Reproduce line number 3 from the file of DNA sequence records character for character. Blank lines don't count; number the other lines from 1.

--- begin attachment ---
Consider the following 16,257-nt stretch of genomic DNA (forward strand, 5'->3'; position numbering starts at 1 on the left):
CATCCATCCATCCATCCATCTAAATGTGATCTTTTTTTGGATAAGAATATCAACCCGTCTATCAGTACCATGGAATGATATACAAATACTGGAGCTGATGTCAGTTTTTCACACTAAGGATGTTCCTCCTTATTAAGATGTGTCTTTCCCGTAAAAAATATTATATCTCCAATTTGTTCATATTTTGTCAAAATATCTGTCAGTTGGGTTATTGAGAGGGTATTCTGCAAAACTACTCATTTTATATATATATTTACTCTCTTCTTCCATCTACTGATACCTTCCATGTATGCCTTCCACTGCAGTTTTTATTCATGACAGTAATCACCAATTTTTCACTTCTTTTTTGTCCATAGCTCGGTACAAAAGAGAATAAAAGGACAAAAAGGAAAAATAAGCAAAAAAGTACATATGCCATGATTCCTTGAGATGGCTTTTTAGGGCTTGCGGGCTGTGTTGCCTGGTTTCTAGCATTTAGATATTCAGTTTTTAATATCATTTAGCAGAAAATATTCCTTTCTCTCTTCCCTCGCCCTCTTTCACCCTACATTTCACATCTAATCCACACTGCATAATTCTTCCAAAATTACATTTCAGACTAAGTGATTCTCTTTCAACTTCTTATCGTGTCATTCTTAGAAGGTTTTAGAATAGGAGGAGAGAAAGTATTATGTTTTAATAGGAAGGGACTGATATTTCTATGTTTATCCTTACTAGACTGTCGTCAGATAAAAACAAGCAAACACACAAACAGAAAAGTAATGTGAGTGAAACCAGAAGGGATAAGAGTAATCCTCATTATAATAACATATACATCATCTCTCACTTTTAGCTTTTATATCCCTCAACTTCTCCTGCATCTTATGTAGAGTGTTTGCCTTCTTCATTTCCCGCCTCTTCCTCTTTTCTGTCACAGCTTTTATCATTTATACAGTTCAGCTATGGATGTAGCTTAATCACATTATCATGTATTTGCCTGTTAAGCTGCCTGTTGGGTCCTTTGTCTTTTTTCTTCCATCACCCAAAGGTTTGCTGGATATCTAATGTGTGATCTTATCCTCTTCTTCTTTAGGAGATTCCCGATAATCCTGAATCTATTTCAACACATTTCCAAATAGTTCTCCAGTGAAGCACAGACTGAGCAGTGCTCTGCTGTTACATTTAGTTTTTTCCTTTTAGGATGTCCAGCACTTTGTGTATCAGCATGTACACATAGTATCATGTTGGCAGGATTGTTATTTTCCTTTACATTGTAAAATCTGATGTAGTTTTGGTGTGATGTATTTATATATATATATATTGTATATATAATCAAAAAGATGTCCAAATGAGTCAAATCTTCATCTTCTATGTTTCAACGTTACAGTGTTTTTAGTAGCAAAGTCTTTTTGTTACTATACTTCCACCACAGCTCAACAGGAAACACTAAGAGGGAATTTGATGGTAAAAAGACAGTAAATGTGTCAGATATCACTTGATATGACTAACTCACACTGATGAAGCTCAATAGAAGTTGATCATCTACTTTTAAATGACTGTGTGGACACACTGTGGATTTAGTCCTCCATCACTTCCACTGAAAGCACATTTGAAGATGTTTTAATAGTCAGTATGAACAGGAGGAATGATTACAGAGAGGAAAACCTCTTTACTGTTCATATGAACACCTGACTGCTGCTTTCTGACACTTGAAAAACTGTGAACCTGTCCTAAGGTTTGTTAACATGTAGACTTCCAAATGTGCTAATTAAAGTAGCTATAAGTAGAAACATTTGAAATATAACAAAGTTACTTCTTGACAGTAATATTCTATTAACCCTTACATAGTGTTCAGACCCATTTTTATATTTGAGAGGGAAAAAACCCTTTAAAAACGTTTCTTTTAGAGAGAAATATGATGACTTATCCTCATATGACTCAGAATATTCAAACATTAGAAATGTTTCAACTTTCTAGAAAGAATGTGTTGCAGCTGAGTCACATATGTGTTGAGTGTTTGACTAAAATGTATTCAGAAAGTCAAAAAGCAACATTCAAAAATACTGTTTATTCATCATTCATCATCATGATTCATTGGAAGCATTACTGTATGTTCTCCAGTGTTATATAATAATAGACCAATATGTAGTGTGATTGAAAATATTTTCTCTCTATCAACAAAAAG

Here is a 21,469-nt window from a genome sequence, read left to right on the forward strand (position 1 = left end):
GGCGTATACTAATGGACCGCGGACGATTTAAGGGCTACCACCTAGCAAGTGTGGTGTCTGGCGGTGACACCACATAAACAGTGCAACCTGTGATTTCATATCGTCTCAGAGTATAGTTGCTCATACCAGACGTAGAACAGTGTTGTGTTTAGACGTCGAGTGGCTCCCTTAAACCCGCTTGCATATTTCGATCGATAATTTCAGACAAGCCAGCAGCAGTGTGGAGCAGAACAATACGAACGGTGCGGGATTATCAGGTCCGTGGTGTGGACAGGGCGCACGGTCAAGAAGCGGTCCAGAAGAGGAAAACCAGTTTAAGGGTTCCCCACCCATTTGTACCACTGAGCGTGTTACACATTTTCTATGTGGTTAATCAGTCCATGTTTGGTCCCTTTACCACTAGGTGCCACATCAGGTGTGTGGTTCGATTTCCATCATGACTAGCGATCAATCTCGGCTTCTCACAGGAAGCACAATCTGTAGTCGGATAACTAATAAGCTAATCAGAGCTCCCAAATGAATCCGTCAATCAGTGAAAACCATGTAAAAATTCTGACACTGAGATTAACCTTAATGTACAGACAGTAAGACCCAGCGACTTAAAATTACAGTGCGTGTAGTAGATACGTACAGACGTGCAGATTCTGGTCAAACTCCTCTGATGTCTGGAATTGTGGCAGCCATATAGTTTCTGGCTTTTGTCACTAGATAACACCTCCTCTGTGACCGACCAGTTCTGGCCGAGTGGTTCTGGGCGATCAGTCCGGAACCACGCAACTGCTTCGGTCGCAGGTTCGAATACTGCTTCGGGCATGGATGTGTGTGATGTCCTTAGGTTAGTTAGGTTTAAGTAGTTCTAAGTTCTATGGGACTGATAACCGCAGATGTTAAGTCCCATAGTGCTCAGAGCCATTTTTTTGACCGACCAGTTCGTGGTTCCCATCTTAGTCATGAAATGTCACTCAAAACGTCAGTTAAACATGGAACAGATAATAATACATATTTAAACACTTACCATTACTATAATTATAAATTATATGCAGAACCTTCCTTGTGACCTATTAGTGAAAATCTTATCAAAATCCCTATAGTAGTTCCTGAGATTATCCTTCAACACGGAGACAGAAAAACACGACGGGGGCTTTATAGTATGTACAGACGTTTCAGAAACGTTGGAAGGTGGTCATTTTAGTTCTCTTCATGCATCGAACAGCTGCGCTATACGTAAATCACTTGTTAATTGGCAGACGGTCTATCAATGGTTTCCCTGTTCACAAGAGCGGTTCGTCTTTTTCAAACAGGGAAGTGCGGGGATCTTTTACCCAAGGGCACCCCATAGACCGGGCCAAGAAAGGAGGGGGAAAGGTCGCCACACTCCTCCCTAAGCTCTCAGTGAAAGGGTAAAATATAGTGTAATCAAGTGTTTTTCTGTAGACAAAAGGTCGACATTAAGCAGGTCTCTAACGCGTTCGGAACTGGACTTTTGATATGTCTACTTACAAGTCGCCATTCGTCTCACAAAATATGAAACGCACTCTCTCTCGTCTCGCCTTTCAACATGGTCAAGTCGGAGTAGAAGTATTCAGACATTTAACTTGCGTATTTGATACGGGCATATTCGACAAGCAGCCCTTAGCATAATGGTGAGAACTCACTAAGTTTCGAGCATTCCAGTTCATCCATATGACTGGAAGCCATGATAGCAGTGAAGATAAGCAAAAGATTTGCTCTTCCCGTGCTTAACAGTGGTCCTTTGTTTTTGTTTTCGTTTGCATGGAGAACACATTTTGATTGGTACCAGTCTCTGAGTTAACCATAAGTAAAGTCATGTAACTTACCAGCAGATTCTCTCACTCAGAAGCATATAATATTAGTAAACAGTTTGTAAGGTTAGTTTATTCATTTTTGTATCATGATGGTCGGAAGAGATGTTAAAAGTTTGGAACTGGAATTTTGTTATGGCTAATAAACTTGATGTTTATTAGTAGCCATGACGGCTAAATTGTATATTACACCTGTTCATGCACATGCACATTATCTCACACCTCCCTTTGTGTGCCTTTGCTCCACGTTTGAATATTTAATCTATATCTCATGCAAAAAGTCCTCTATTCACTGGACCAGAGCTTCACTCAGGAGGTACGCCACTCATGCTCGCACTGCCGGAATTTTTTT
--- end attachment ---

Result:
Here is a 21,469-nt window from a genome sequence, read left to right on the forward strand (position 1 = left end):